Sunday, 15 June 2014

Farewell, Casey

The adventures of “those meddling kids and that dog” are out of the time-frame of this blog, but an exception must be made to mark the sad demise of Casey Kasem.

Kasem was one of a number of Los Angeles disc jockeys hired by the Hanna-Barbera studio. Elliot Field was the first (the original voice of Blabber Mouse); Gary Owens, Jerry Dexter and Kasem followed. Despite his work in cartoons and films (as you can see to the right), he didn’t really achieve his huge fame until “American Top 40” was syndicated in seemingly every city in North America and broadcast on Armed Forces Radio around the world.

Endless numbers of web and news sites are talking about his passing and there are, no doubt, plenty of fan-art tributes out there. There’s little for me to add, so I’ll just pass on these few notes.

Kasem’s first bit of national fame, outside of the broadcasting trade press, may have come in this little story from United Press International, dated September 16, 1959

CLEVELAND, Ohio (UPI) — Disc jockey Casey Kasem yesterday claimed a record for the longest “on the air” kiss in radio history.
Kasem, 26, of station WJW, said he kissed recording star Diana Trask for 85 seconds during his program last night.

By 1961, Kasem was working 9 p.m. to midnight on KEWB in Oakland (Gary Owens was there at the time). He arrived at KRLA in Los Angeles in July 1963. The Pasadena Star-News of October 9, 1963 reveals he hosted a teen dance party at Duarte Fiesta Day with the Righteous Brothers and the Surf Bunnies headlining; emcee jobs like that weren’t uncommon at one time for rock jocks.

Anyone reading this page is probably familiar with at least the main cartoon roles that Kasem played, so there’s no need for me to go into them. Suffice to say he’ll be remembered for one major role at Hanna-Barbera. The only reason “Scooby Doo” has remained popular for so long is the comic byplay between Don Messick as the less-than-heroic-hero and Kasem as the less-than-heroic human sidekick.

He talked to the New York Times’ Neil Strauss in 2004 about his approach to his radio audiences when he moved on to the next stop. “I just didn’t want to say goodbye,” he revealed. “Every station I was at, I never said goodbye—when I was in Detroit, Cleveland, Buffalo, Oakland, and L.A. I don’t know why.”

Kasem never really said “goodbye” to his fans when he departed this world for his next stop. But as long as his cartoons are on the air, and as long as there are memories of them, it really isn’t “goodbye,” is it? A part of him will still be here.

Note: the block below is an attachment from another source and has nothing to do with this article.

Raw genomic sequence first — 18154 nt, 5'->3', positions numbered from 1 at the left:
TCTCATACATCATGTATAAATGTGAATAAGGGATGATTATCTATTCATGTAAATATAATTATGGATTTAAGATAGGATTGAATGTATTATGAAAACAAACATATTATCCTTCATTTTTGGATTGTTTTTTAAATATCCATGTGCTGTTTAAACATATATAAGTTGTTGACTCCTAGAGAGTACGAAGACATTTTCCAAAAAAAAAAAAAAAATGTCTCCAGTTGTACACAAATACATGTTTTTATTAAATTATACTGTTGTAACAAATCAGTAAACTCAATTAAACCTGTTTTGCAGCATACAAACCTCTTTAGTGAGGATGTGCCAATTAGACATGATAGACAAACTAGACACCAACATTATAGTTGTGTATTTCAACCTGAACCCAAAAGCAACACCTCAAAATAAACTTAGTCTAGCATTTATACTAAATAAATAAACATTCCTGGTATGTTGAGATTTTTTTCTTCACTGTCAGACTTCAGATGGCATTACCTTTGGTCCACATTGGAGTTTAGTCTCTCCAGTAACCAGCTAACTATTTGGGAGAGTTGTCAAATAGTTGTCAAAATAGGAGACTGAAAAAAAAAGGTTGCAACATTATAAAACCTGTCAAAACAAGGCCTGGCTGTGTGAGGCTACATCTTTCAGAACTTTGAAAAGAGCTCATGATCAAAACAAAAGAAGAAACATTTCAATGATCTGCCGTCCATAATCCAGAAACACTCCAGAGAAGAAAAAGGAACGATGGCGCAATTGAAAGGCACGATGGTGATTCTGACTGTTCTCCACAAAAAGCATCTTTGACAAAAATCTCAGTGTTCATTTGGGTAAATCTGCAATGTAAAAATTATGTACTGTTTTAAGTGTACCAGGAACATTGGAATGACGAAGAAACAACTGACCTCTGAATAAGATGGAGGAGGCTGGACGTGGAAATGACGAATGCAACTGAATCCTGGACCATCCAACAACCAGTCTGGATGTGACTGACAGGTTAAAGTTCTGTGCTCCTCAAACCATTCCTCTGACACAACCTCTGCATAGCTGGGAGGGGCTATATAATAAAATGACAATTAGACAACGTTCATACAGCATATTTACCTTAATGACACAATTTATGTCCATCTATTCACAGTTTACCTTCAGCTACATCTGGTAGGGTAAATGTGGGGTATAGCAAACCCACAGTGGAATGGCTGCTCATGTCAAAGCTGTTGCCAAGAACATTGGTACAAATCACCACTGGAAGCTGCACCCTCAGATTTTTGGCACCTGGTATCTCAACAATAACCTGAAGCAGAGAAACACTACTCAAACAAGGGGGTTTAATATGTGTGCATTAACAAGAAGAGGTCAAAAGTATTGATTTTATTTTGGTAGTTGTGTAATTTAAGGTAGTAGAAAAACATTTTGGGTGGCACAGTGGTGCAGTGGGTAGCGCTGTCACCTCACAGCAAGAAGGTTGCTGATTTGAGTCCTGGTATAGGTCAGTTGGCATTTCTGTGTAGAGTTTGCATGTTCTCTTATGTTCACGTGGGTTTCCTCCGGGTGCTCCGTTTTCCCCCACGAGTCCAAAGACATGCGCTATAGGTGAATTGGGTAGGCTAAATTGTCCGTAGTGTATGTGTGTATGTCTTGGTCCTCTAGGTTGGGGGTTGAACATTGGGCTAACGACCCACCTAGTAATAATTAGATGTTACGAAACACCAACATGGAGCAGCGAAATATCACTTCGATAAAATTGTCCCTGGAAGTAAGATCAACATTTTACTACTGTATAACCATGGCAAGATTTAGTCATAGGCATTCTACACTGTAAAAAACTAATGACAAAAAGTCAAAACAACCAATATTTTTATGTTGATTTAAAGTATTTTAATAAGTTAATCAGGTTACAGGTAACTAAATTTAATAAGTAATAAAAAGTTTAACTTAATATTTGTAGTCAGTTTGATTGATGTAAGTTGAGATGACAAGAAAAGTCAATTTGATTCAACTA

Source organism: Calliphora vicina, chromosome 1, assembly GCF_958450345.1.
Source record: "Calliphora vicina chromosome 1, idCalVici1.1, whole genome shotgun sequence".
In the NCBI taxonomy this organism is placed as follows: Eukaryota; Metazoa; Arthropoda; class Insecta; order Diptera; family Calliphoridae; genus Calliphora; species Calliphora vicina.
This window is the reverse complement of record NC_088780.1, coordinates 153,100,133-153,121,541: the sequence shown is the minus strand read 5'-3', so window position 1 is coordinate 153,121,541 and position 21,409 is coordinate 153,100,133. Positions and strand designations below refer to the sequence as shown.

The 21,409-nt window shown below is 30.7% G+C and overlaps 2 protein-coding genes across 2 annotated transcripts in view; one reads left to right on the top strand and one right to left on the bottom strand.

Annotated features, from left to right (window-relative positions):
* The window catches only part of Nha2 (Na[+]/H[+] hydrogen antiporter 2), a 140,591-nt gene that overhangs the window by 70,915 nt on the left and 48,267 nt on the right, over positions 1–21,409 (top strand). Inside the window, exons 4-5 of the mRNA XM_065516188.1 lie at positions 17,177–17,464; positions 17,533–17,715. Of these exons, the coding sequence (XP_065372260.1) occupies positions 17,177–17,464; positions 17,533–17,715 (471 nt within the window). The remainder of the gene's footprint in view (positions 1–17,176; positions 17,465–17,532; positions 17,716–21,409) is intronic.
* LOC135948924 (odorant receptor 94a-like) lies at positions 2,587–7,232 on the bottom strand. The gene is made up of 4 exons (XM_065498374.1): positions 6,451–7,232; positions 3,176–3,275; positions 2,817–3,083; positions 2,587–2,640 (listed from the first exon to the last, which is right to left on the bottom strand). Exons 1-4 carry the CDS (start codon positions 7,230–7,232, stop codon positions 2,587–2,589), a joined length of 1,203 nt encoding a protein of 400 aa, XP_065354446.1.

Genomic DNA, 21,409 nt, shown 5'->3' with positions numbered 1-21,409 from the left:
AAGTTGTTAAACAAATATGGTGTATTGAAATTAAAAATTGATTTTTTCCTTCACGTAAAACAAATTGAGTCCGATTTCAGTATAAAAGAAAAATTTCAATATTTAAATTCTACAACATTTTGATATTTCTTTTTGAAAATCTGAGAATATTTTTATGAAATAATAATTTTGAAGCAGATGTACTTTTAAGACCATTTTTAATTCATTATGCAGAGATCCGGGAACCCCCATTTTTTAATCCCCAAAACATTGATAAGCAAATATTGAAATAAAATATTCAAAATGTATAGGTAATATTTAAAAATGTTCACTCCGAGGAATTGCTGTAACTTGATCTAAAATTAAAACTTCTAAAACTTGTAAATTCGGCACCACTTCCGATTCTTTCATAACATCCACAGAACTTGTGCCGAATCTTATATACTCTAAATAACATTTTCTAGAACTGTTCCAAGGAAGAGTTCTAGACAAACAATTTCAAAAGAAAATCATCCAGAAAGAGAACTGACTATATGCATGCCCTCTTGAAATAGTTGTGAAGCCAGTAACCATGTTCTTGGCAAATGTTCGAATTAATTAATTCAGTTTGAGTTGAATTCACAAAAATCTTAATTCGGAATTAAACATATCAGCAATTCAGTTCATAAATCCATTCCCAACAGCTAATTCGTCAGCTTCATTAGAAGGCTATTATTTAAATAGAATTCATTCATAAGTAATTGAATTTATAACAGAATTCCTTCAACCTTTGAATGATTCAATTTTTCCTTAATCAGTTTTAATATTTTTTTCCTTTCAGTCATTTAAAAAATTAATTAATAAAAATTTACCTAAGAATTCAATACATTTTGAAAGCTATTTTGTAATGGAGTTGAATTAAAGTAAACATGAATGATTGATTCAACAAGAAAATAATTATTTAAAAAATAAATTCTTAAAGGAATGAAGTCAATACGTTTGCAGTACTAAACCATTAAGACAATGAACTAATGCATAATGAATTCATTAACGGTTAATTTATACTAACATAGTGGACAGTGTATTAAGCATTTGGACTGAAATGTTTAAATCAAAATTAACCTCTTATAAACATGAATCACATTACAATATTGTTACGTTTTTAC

1. Branching out their voice talents in the late 1960s, with Kasem, fellow DJ Gary Owens, Paul Winchell and Paul Lynde did give Hanna-Barbera a little bit of a boost, even as the stories became monotonous and the animation and timing took on a cookie-cutter sameness. Sad to see Casey die the way he did with an ugly custody fight.

  2. Prior to SCOOBY-DOO WHERE ARE YOU, Casey Kasem was also the voice of Robin the Boy Wonder in Filmation’s animated BATMAN (1968) and subsequent animated series. Both Kasem’s Robin and Shaggy appeared together in THE NEW SCOOBY-DOO MOVIES.

    A marvelous reference to Casey Kasem’s voicing of both Robin and Shaggy is found in the comic book SCOOBY DOO TEAM-UP # 4, released about a month ago! All are welcome to read about it in this blog post of mine.

    R.I.P. Casey Kasem!

    1. Kasem's Alexander Cabot III ("Josie and the Pussycats") appeared on TNSDM as well.

    2. As if doing Shaggy on Scooby-Doo, Where Are You? wasn't good enough, Kasem also voiced Groove, the rhyme-obsessed drummer, on Cattanooga Cats in the same season that Scooby-Doo debuted (1969-70).

  3. R.I.P. Casey Kasem. I will always remember you.

  4. IN addition to ". But as long as his cartoons are on the air, and as long as there are memories of them, it really isn’t “goodbye,” is it?" same thing for the Top40 show archives....SC


  5. Speaking of live-action, I recall he had a bit part in "Doomsday Machine", which was a pretty bad sci-fi flick about the spaceship of astronauts who were shot out into space while the earth got destroyed by typical Cold War activities. Casey had a role of being some announcer in mission control.

  6. I remember when " AT-40 " first hit the airwaves and a friend of mine commented that Casey was the voice of Shaggy. The very next weekend I tuned in on our local radio affiliate. I listened to his voice carefully and said " Yep..he sure is.." I actually remember years later, I was working a weekend shift and running AT-40..on vinyl of course. Casey was doing his voice over for the next song. After he voiced some funny info on the next song, he paused.... and said " Zoinks " in Shaggy's voice. I nearly fell off the stool. You know how hindsight is always 20/20. I should have asked for my Program Director's permission to keep the disc. Oh well. RIP Casey. You taught us to " Reach for the stars ".

  7. Errol, you'll remember they came on really cheap vinyl (same with Bob Kingsley's show) because the syndicator wouldn't be out a ton of money if the discs weren't returned (and they were supposed to be after each show).
    I'm surprised, much like production libraries, some of the AT40 discs haven't surfaced in thrift stores or similar places.

    1. Yep, I sure do, Yowp. Ran Bob Kingsley also. As a matter of fact, you are correct.The discs were expected to be mailed back after airplay. My PD at the time was a real " stick to the rules " type guy, I think he got a bonus everytime he said;" NO!"-Ha! . I probably felt he would have nixed my request for the Casey disc. I should have just recorded the segment. I wouldn't be suprised if they did show up at thrift stores. Memories...memories..memories.

  8. Casey Kasem:
    May his memory be eternal!